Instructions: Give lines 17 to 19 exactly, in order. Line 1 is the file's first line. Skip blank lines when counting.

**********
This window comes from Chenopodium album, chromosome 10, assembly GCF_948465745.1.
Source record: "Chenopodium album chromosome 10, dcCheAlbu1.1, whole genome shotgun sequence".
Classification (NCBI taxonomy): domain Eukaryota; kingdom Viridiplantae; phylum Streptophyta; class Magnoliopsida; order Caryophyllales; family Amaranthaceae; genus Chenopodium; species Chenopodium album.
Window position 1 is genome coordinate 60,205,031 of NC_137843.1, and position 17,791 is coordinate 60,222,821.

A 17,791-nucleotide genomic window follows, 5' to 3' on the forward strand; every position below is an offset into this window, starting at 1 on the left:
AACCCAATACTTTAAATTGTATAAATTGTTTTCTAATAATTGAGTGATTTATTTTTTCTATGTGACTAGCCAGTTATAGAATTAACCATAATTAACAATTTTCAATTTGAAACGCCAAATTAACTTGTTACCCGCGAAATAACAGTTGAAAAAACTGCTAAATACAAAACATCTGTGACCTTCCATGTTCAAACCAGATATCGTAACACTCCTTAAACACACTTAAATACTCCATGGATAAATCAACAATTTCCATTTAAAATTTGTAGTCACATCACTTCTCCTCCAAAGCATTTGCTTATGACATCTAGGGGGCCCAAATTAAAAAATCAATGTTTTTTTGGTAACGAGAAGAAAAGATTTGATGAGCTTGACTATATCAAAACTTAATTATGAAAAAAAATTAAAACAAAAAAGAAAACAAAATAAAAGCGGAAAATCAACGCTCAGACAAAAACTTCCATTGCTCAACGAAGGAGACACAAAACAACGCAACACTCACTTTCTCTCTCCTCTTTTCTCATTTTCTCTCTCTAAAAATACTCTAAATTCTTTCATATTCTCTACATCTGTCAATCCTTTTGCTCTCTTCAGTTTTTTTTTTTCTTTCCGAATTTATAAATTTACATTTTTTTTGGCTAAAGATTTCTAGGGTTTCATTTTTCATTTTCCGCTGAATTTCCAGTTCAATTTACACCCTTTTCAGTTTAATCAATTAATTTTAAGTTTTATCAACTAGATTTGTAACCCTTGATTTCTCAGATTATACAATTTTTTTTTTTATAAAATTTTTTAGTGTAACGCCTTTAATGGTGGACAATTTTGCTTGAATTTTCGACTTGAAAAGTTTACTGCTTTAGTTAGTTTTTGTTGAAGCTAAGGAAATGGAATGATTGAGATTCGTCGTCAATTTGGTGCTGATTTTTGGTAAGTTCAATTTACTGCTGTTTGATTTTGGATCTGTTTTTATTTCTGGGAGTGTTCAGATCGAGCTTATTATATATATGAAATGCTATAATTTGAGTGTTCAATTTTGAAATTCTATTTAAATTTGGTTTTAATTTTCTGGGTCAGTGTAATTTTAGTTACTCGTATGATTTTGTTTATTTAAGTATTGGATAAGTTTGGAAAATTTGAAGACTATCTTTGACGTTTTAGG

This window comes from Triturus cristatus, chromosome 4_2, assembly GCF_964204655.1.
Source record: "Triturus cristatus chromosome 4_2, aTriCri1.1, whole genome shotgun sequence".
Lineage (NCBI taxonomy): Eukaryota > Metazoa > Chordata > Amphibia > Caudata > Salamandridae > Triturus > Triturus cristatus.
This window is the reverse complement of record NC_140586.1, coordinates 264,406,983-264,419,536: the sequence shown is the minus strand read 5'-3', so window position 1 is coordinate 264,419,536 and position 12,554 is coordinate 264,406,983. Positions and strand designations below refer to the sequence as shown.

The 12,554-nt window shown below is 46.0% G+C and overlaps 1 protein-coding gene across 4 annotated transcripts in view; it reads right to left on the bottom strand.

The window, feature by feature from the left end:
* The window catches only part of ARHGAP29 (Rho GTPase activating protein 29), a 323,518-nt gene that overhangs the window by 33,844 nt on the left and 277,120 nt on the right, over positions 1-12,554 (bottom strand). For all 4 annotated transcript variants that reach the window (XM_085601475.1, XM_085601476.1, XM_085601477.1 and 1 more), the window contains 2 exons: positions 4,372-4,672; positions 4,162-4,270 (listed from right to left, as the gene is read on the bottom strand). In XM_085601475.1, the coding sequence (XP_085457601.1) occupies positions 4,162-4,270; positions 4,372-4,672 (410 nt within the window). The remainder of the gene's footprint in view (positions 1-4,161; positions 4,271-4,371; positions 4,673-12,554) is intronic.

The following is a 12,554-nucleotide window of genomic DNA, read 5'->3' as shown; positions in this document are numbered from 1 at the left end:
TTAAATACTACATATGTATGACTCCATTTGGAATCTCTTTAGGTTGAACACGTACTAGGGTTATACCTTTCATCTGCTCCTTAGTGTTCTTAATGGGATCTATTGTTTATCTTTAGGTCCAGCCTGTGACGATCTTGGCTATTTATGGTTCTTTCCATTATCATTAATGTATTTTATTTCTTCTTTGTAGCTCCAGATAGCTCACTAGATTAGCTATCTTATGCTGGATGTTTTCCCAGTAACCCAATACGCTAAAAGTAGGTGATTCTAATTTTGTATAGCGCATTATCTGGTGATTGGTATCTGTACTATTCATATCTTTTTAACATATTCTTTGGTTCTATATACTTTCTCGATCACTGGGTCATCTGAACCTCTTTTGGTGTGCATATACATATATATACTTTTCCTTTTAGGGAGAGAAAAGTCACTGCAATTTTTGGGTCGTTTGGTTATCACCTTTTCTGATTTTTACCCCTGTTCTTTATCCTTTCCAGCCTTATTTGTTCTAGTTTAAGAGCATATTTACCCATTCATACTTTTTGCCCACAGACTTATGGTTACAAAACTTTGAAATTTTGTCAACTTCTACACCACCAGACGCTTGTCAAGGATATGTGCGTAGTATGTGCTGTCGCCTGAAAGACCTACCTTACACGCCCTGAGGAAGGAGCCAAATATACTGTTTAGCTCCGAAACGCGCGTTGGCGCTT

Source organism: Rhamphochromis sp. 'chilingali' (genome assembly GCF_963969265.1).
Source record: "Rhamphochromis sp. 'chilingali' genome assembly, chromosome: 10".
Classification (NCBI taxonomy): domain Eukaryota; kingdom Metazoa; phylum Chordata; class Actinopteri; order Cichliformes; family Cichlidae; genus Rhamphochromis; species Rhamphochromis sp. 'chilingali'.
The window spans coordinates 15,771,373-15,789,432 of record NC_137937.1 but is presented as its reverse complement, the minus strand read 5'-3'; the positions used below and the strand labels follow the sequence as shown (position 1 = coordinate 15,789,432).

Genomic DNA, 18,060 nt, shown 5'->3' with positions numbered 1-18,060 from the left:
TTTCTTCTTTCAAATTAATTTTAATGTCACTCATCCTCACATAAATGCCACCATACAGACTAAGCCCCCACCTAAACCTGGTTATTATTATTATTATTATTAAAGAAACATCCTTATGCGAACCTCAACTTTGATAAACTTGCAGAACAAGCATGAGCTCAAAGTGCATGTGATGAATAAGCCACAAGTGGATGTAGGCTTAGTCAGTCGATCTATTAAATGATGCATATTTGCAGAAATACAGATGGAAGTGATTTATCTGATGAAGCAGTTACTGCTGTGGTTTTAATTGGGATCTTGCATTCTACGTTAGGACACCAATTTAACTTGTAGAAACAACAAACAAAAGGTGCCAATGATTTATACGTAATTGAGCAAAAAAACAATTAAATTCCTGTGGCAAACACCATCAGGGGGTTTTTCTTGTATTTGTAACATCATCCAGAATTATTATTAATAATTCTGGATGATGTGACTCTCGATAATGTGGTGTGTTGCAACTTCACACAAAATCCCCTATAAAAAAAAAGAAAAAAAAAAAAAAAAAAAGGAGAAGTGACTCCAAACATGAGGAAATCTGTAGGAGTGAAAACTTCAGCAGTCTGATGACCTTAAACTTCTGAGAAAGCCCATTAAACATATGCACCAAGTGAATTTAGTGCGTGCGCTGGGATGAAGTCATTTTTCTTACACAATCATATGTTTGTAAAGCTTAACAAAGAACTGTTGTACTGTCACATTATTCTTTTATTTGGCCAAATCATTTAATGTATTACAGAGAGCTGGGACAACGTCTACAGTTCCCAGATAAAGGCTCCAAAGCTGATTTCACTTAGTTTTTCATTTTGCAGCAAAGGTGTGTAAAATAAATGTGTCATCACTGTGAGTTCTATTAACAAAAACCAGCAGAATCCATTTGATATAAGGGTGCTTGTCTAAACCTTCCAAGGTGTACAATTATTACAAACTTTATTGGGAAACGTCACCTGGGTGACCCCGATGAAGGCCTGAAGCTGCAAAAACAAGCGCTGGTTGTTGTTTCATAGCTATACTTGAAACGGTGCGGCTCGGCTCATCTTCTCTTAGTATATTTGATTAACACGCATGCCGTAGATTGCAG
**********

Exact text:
Source record: "Rhamphochromis sp. 'chilingali' genome assembly, chromosome: 10".
Classification (NCBI taxonomy): domain Eukaryota; kingdom Metazoa; phylum Chordata; class Actinopteri; order Cichliformes; family Cichlidae; genus Rhamphochromis; species Rhamphochromis sp. 'chilingali'.
The window spans coordinates 15,771,373-15,789,432 of record NC_137937.1 but is presented as its reverse complement, the minus strand read 5'-3'; the positions used below and the strand labels follow the sequence as shown (position 1 = coordinate 15,789,432).